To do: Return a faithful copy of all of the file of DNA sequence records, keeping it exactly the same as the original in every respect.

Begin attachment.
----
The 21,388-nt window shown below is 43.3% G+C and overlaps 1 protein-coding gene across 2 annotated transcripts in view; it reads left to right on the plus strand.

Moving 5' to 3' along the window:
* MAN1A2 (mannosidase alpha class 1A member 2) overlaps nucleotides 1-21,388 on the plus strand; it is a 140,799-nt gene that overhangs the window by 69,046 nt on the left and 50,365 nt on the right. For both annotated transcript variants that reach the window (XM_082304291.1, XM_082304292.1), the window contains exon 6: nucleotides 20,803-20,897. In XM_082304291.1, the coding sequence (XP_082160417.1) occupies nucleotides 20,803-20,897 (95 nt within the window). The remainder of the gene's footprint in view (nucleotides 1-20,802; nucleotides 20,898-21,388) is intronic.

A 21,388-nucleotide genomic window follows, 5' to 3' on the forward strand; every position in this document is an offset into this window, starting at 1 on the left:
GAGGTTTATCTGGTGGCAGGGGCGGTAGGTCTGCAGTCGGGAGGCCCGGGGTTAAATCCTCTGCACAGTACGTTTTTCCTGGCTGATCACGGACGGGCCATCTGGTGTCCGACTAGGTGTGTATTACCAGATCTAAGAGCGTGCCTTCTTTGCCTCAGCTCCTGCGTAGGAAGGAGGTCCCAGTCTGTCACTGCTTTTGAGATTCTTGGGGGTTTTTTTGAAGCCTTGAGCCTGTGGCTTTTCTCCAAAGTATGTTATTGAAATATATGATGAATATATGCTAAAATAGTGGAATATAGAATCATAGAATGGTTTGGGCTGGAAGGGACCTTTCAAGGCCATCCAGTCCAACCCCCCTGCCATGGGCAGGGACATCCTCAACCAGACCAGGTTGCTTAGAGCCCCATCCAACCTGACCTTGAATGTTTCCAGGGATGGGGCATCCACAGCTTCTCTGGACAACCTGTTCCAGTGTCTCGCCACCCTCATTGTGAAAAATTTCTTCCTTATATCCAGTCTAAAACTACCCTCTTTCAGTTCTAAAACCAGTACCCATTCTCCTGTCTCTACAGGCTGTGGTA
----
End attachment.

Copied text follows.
The 21,388-nt window shown below is 43.3% G+C and overlaps 1 protein-coding gene across 2 annotated transcripts in view; it reads left to right on the plus strand.

Moving 5' to 3' along the window:
* MAN1A2 (mannosidase alpha class 1A member 2) overlaps nucleotides 1-21,388 on the plus strand; it is a 140,799-nt gene that overhangs the window by 69,046 nt on the left and 50,365 nt on the right. For both annotated transcript variants that reach the window (XM_082304291.1, XM_082304292.1), the window contains exon 6: nucleotides 20,803-20,897. In XM_082304291.1, the coding sequence (XP_082160417.1) occupies nucleotides 20,803-20,897 (95 nt within the window). The remainder of the gene's footprint in view (nucleotides 1-20,802; nucleotides 20,898-21,388) is intronic.

A 21,388-nucleotide genomic window follows, 5' to 3' on the forward strand; every position in this document is an offset into this window, starting at 1 on the left:
GAGGTTTATCTGGTGGCAGGGGCGGTAGGTCTGCAGTCGGGAGGCCCGGGGTTAAATCCTCTGCACAGTACGTTTTTCCTGGCTGATCACGGACGGGCCATCTGGTGTCCGACTAGGTGTGTATTACCAGATCTAAGAGCGTGCCTTCTTTGCCTCAGCTCCTGCGTAGGAAGGAGGTCCCAGTCTGTCACTGCTTTTGAGATTCTTGGGGGTTTTTTTGAAGCCTTGAGCCTGTGGCTTTTCTCCAAAGTATGTTATTGAAATATATGATGAATATATGCTAAAATAGTGGAATATAGAATCATAGAATGGTTTGGGCTGGAAGGGACCTTTCAAGGCCATCCAGTCCAACCCCCCTGCCATGGGCAGGGACATCCTCAACCAGACCAGGTTGCTTAGAGCCCCATCCAACCTGACCTTGAATGTTTCCAGGGATGGGGCATCCACAGCTTCTCTGGACAACCTGTTCCAGTGTCTCGCCACCCTCATTGTGAAAAATTTCTTCCTTATATCCAGTCTAAAACTACCCTCTTTCAGTTCTAAAACCAGTACCCATTCTCCTGTCTCTACAGGCTGTGGTA